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... By Any Other Name

Perceptions, Society and Morals

(Full disclosure: I am the proud father of two adopted daughters.)

There was a time when a pregnant woman would say that she was carrying a baby, from the moment she learned that conception had taken place. She didn't say, "I'm carrying a zygote."--or "blastocyst", or "embryo". She didn't even refer to that little life within her as a "fetus". It was a baby, a human, living baby. Whether or not the pregnancy was planned, or even wanted, it was a baby.

However, when abortion was legalized early in 1973, the language changed. Refuge from reality was taken in Latin, insulating us from recognizing the truth: that pregnancy from the beginning is the miracle of creating a new human life. We could not recognize that in the atmosphere of legalized abortion, lest we acknowledge that abortion is the taking of an innocent human life, otherwise categorized by society as murder.

Early in 2011, this mechanism was amply illustrated by actress Nicole Kidman and her husband Kieth Urban, who happily announced the surrogate birth of their baby girl, Faith Margaret, expressing gratitude to their "gestational carrier." One marvels at their linguistic creativity. Personally, I would have preferred "surrogate mother." I wonder how many of you mothers out there would appreciate being referred to as "gestational carriers."

Some medical authorities some years ago, advocating the legalization of killing newly-born handicapped children, described them as "radically defective neonates." That's about the pinnacle of dehumanization, on a par with describing brain-damaged individuals as being in a "persistent vegetative state." I guess relating a severely injured or handicapped person to vegetation or "radically defective" shields us from the reality of dealing with a human life.

Personally, I'm much more comfortable referring to babies, mothers, parents and grandparents rather than the more politically-correct modern terminology of fetus, neonate, gestational carrier and vegetable. By dehumanizing the language, we enable magical thinking whereby we can choose a convenient rationalization rather than face the hard reality of the vicissitudes and necessities of life and the attendant responsibilities.

In 2008, there were 1.21 million abortions, down a bit from the peak of 1.6 million in 1990. Since Roe v. Wade there have been about 50 million abortions. In 2008 36% of abortions were to white women and just over 50% to black and Hispanic women. Nearly 60% were to college-educated women, which calls into question the commonly-cited element of poverty as a driving factor.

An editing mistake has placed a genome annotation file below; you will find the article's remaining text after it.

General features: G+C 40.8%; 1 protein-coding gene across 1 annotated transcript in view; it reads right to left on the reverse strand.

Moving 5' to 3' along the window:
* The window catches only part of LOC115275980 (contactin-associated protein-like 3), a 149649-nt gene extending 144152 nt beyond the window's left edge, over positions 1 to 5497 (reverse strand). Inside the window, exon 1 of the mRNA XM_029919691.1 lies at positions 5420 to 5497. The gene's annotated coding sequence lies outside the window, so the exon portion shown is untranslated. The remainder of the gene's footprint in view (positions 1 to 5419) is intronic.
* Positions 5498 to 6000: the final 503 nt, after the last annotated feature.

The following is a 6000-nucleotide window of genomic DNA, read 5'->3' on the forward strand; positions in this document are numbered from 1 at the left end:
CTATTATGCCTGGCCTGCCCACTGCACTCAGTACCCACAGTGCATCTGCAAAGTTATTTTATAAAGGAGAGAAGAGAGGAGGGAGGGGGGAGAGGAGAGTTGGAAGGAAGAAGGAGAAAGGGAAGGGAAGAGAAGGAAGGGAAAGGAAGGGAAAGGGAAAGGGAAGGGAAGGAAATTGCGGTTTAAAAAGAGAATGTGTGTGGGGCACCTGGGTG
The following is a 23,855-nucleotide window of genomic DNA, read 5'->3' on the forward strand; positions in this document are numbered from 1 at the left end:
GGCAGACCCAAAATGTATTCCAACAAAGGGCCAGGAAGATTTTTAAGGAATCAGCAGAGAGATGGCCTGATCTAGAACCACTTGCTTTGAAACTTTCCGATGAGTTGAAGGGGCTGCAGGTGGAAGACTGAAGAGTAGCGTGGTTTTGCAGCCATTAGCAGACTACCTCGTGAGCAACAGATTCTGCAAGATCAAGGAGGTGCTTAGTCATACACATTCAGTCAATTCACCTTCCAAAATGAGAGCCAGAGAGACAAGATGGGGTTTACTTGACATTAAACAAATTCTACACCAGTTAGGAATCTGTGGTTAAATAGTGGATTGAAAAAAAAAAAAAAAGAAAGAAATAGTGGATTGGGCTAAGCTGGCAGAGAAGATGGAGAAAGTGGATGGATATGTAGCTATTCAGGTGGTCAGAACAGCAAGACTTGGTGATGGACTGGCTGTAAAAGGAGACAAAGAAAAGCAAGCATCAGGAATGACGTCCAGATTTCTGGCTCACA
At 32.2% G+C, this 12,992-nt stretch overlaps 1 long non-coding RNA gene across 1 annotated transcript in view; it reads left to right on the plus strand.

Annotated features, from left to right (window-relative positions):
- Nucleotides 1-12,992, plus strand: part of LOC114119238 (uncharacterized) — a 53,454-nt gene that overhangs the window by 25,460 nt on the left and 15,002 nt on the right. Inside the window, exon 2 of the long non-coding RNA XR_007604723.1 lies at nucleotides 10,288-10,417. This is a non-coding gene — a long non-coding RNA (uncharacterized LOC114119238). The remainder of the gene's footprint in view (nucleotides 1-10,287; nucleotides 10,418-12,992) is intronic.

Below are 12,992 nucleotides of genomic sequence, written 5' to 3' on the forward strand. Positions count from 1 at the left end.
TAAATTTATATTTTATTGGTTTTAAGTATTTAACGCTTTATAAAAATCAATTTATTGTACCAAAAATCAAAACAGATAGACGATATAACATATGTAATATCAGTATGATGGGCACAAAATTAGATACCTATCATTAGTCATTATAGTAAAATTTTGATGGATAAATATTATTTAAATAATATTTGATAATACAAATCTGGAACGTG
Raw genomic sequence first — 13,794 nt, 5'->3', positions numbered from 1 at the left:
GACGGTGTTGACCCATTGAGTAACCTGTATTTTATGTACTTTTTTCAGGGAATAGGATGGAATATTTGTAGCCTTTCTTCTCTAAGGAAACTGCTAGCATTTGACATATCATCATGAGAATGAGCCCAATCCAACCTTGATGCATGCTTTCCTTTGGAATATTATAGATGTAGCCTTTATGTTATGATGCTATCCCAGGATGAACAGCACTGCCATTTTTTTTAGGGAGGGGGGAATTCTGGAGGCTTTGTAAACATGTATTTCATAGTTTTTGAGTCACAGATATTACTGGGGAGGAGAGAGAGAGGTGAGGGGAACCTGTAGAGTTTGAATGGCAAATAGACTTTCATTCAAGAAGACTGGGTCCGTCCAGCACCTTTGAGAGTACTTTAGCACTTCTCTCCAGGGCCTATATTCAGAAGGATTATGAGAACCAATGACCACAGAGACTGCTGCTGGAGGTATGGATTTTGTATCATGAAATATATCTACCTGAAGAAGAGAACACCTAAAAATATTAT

Former Surgeon General C. Everett Koop stated during a speech some years ago, "It is a small leap in logic to go from taking life in the womb to taking life outside of the womb." Abortion-rights advocate Naomi Wolf has written, "... the pro-life slogan, 'Abortion stops a beating heart,' is incontrovertibly true." Fellow supporter Camille Paglia wrote "I have always admitted that abortion is murder, the extermination of the powerless by the powerful."

Recent figures from Planned Parenthood reveal a booming business. Planned Parenthood Federation of America (PPFA) performed 332,278 surgical and chemical abortions in 2009. At the same time, there was a 25% decline--7,021 recipients--in prenatal services and adoption referrals, of which only 977 mothers received the latter, a 59% drop from 2008. At an average of $400 a pop, that's a net income from abortions of about $133 million. Not bad for a public service organization that receives taxpayer subsidy.

Finally, we have the replacing of the term "abortion" with the neutered term "pro-choice". "Choice" is a nice-sounding term; in this freedom-loving nation we are all in favor of "choice". But in a civilized society, our choices are of necessity limited. We cannot "choose" to burn down the house of a neighbor who annoys us. We cannot "choose" to drive 90 mph in a school zone because we're late to work. Also, we cannot "choose" to take another human life. Except in the latter case, there is an exception and I don't mean self-defense. Under Roe v. Wade, a human life can be taken for a variety of reasons other than to save the life of the mother, i.e. self defense. I won't bother to enumerate them as they are ludicrously varied, vague and rationalized. You've undoubtedly heard them all.

I close with a posthumous tribute to Dr. Bernard Nathanson, former abortionist and founder of NARAL ( National Abortion and Reproductive Rights Action League), who estimated he had performed 75,000 abortions in his medical career. In 1979, he quit his practice and strongly and actively opposed abortion for the rest of his life. He was the producer of the lauded and reviled--depending on your orientation--film Silent Scream, which depicted ultrasound images of a pre-born baby trying to escape an abortionist's instrument. Dr. Nathanson died February 21st at the age of 84, a testimony to the miracle of redemption.

    

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